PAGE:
STC did receive some good news this season, however. STC recorded 50 hawksbill nests throughout its study area, which is the highest nesting season recorded for hawksbills in the history of the Tortuguero program. We hope to see similar results in the future. STC also recorded a loggerhead nest this year, which was the first loggerhead nest recorded in STC’s study area in three years. 

Objective 3: Reduce Human Impact

STC continued to reduce human impacts on Tortuguero’s sea turtles through the implementation of its annual monitoring program, which has been developed to facilitate an accurate evaluation of the impact of different threats and allows threat trends to be rapidly identified so that appropriate measures can be taken. For example, STC noticed that hawksbill nests were poached at an alarming rate last year. In response, STC added an RA group that focused on monitoring hawksbill nesting this year, which has allowed us to have a heavier presence on the beach, resulting in a reduction of both poaching and hawksbill nest predation.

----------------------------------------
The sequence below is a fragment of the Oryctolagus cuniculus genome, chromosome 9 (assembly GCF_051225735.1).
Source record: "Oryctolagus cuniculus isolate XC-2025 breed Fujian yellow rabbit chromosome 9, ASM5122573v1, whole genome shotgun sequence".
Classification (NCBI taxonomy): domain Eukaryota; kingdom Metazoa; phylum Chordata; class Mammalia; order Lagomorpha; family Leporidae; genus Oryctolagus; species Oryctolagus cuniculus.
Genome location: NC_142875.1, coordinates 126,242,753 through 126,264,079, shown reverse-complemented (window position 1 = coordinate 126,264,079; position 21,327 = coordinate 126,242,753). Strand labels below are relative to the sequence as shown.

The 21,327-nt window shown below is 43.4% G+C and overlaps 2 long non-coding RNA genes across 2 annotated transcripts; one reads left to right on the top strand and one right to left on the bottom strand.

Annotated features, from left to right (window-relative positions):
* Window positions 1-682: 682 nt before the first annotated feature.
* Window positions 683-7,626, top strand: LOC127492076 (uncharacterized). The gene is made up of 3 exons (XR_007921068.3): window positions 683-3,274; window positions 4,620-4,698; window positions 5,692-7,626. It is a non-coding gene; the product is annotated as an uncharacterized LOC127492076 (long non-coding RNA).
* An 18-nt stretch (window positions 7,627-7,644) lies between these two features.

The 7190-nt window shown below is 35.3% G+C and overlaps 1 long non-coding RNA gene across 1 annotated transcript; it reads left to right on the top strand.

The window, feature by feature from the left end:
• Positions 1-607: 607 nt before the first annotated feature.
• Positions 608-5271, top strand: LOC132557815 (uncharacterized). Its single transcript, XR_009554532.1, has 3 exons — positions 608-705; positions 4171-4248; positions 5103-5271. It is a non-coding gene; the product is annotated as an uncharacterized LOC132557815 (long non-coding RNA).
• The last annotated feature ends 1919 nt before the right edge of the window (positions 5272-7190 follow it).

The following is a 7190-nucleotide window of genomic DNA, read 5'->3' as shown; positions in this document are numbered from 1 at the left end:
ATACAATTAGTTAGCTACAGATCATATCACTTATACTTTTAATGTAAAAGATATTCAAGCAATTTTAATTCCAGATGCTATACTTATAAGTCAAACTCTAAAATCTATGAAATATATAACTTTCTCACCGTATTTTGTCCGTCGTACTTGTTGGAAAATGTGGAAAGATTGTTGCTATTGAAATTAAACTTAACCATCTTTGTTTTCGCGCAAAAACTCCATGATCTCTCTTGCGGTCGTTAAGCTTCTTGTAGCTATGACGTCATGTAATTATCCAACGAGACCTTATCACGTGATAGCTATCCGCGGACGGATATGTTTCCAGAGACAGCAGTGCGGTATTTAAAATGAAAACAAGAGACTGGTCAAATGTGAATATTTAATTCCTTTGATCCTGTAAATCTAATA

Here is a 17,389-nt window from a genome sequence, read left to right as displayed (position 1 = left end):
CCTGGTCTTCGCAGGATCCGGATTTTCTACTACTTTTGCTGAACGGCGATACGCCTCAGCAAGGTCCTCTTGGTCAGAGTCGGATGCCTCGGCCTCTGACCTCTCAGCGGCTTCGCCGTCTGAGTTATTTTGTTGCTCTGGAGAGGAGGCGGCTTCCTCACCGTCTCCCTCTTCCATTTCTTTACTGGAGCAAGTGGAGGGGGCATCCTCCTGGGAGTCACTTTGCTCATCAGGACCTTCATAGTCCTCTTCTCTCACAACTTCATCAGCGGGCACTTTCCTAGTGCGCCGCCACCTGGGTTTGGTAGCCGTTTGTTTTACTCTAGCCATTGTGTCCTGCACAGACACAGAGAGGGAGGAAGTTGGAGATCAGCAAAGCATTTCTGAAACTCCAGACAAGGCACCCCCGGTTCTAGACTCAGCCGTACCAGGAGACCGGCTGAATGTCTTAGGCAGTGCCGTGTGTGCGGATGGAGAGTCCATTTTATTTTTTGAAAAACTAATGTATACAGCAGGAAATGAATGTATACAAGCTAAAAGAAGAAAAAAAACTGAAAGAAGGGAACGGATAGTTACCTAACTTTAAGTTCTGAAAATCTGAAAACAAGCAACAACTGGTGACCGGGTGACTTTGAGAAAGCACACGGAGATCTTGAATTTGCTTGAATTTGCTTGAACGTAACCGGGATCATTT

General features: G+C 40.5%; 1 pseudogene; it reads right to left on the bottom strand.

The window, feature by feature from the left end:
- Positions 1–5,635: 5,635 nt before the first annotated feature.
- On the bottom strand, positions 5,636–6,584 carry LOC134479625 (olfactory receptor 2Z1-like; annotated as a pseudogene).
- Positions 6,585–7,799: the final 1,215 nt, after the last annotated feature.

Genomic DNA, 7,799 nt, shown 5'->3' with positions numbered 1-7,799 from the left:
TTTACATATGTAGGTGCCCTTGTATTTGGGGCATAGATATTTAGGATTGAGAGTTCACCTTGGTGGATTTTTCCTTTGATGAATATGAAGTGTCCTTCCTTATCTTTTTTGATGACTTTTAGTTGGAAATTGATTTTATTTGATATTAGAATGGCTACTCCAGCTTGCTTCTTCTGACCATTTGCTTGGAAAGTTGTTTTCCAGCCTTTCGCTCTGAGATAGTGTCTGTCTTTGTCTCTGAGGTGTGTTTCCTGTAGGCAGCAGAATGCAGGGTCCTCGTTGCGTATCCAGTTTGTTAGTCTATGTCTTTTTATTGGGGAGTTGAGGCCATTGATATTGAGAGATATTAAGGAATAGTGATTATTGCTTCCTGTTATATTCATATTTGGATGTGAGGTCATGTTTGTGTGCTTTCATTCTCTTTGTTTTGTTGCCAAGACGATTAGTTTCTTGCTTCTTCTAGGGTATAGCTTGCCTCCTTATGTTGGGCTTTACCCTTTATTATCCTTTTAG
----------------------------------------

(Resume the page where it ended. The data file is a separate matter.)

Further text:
In 2018, 18 leatherback nests, two hawksbill nests and 89 green turtle nests were poached, where the eggs were illegally taken, along the 29 km of Tortuguero Beach. Non-anthropogenic threats were high this year; a total of 108 nests were predated so far, 36 of which were predated by dogs and 72 by raccoons. Several turtles were also killed by jaguars this year (as captured in photo to left); 11 leatherbacks, 8 hawksbills and 18 green turtles were killed by jaguars so far in 2018. STC does not interfere with natural predation such as that being carried out by jaguars; however, we do work closely with the community to address dog predation by conducting spay and neutering programs and community outreach to encourage more responsible pet ownership.